Session Type: Speed Session (20 miniutes)
The effects of urbanization have been demonstrated to be the leading cause of the loss of biodiversity on a global scale. Solutions to preventing the extinction of locally rare species and degradation of imperative ecosystems can be addressed effectively by local park and recreation agencies through strategic natural areas preservation, active stewardship and community engagement throughout the process. Acquiring the necessary data for the long-term conservation of local biodiversity clearly can be a daunting task when staff, time and monetary resources are limited. This session will outline the framework for developing impactful conservation-related goals, defining the data needs to develop those goals, and discuss the immense benefits of utilizing citizen-science to engage and build community around addressing environmental issues in local parks and green spaces.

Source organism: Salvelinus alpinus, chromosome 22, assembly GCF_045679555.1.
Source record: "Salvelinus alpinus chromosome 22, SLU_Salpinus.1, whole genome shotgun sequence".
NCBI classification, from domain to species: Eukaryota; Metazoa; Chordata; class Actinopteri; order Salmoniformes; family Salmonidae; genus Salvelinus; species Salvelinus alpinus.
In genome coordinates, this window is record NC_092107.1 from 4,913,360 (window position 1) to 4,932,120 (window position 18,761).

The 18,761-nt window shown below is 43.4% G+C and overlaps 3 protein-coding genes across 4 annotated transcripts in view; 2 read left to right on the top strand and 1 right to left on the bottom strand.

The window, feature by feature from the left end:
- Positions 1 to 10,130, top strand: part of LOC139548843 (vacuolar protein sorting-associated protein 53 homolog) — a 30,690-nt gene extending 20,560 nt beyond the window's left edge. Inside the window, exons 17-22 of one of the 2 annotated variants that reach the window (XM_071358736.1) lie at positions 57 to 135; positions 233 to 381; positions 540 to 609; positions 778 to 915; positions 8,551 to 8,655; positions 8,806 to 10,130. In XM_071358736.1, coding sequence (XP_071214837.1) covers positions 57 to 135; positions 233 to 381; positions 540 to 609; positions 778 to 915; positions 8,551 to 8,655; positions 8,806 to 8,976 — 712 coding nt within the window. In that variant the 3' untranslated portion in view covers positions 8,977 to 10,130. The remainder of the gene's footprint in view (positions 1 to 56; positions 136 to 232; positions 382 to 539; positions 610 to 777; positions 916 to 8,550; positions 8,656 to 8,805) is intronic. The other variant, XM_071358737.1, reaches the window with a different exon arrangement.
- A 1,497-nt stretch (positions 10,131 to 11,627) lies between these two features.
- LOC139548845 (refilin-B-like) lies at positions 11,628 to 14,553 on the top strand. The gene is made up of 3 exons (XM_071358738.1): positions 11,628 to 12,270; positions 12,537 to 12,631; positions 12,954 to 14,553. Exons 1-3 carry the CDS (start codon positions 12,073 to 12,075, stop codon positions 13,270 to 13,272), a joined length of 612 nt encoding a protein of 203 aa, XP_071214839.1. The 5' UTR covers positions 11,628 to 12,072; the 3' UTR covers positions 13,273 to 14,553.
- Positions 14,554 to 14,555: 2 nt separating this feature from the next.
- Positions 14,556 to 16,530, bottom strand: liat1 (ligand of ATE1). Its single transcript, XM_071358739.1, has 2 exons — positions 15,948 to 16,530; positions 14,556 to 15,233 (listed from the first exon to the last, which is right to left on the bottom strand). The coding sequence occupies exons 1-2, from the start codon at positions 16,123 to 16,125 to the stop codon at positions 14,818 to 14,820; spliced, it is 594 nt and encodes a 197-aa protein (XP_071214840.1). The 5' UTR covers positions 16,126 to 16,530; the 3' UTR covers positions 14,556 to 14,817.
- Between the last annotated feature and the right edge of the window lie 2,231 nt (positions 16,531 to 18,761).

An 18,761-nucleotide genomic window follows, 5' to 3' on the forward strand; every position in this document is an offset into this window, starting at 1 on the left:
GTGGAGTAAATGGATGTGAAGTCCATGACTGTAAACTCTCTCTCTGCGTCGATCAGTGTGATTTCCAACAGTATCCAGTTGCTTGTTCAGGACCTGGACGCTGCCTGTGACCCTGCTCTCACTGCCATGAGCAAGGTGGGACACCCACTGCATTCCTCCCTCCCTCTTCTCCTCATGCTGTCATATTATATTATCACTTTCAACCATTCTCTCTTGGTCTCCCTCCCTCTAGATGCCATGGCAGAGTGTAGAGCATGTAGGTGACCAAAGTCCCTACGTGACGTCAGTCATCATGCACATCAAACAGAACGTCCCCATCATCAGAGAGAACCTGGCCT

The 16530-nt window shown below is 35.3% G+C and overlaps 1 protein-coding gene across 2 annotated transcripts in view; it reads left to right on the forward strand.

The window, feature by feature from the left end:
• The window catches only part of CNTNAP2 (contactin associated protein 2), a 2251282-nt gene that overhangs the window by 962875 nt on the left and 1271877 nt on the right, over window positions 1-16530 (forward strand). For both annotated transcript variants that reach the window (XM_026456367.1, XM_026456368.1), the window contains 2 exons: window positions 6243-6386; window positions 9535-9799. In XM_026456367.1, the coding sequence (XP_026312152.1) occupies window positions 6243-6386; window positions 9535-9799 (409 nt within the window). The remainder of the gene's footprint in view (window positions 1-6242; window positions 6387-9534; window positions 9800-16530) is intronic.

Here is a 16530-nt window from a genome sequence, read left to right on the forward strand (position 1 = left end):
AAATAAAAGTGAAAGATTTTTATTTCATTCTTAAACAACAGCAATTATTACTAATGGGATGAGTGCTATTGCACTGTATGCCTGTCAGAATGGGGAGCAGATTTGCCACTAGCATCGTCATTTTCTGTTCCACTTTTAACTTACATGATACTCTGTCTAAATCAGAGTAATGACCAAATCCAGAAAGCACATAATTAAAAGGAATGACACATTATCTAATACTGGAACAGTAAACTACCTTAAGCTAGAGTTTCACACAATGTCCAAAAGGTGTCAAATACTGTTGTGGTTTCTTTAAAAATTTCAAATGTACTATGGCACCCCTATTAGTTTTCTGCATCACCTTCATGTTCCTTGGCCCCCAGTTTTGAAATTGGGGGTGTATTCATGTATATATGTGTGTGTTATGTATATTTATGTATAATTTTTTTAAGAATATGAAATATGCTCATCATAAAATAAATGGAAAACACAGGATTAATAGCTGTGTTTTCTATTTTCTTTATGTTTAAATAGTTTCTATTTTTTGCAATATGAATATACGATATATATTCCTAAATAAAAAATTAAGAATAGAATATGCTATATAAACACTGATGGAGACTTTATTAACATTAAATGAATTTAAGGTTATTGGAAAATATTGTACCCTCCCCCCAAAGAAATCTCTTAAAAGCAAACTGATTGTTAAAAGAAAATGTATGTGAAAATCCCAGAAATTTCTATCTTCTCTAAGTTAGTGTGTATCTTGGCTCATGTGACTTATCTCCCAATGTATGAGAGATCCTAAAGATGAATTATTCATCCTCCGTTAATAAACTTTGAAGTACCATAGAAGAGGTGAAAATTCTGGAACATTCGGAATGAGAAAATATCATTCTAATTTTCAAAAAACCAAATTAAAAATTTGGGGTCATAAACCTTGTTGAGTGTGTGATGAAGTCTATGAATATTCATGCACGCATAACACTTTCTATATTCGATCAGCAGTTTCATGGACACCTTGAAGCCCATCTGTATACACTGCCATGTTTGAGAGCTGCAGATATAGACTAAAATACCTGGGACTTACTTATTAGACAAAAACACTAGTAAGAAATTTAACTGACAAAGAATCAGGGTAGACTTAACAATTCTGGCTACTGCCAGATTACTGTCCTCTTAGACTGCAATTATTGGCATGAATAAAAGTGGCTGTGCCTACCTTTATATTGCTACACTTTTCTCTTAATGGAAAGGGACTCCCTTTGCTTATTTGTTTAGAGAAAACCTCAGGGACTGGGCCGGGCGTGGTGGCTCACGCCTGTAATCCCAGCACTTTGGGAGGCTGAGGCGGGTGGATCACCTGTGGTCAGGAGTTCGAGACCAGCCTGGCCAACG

Explain how to utilize community-based monitoring and stewardship initiatives to develop attainable conservation-related goals as a park and recreation organization.
Conservation Biologist, Waukesha County (Wisconsin) Parks and Land Use
Julia Robson has more than 10 of experience working in the natural resource management field. She worked for the Urban Ecology Center and Milwaukee County Parks before coming to Waukesha County in 2018. In 2016, the community-based wetland monitoring program Robson developed was awarded the Wisconsin Department of Natural Resources Citizen-based Monitoring Program of the Year award.